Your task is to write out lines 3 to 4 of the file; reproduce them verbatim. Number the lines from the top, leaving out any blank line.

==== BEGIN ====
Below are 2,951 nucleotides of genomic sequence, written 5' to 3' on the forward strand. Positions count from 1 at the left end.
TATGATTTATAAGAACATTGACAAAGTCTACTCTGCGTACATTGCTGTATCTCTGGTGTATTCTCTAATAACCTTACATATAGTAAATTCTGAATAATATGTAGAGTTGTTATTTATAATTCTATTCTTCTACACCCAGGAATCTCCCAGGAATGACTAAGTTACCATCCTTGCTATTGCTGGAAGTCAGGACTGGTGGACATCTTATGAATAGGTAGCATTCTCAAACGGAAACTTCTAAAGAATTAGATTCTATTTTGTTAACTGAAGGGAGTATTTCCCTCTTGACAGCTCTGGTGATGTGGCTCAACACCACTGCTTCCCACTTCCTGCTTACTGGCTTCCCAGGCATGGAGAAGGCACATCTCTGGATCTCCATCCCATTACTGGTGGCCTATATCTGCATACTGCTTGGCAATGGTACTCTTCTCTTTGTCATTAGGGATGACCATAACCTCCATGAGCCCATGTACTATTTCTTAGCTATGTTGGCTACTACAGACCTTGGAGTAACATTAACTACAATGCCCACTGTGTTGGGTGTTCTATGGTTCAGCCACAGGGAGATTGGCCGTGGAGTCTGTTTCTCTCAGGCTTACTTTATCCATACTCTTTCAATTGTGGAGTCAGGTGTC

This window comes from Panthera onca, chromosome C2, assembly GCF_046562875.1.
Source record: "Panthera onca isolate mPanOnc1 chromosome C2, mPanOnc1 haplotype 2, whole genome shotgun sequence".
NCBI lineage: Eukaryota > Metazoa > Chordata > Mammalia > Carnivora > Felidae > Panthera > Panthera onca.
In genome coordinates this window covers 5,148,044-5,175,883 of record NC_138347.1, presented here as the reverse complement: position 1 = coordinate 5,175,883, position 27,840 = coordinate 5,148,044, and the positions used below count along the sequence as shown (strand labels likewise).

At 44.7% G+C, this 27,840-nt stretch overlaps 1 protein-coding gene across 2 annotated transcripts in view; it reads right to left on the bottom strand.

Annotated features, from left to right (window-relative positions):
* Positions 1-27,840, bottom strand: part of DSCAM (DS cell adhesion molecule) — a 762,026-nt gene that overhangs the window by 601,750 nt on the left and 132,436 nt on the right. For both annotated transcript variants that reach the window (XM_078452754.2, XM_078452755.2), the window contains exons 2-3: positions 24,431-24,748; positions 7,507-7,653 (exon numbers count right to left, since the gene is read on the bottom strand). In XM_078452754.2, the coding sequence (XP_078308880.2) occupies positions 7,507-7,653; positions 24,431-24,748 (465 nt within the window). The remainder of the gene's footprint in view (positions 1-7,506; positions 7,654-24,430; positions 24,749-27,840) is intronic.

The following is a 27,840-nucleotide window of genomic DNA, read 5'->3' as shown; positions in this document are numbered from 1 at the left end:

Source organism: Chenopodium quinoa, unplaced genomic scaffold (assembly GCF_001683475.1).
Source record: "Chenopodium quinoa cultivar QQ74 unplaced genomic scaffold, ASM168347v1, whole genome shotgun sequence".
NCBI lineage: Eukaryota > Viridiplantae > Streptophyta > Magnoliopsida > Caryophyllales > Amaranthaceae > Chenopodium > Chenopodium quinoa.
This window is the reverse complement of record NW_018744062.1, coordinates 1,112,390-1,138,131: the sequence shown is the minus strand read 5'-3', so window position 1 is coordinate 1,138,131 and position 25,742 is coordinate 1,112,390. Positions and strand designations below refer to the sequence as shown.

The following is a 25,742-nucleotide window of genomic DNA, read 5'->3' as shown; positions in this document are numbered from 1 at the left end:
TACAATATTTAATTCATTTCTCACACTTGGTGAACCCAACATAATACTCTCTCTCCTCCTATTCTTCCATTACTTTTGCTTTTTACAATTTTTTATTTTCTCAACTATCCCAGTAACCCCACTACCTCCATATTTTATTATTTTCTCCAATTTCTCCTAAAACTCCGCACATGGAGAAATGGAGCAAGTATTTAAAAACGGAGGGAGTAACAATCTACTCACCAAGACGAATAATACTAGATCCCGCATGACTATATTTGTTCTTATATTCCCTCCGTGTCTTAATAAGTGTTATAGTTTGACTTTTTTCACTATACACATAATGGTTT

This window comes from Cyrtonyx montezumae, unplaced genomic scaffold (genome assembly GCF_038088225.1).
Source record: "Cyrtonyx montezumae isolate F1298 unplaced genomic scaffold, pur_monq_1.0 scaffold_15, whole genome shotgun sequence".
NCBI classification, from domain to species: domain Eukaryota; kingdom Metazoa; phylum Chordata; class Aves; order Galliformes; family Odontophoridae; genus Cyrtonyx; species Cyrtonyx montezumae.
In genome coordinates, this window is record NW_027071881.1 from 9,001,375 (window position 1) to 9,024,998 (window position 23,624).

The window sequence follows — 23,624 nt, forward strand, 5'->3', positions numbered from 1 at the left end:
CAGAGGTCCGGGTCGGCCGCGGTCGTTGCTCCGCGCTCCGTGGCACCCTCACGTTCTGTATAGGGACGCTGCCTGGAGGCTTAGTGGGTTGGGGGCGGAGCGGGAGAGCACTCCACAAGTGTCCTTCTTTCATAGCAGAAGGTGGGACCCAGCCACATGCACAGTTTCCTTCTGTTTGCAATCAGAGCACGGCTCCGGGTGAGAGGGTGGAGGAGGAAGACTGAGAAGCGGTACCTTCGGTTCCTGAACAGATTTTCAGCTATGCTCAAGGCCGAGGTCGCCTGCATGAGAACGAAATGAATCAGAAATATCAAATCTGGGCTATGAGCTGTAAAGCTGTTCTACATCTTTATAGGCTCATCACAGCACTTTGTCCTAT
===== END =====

This window comes from Panthera onca, chromosome C2, assembly GCF_046562875.1.
Source record: "Panthera onca isolate mPanOnc1 chromosome C2, mPanOnc1 haplotype 2, whole genome shotgun sequence".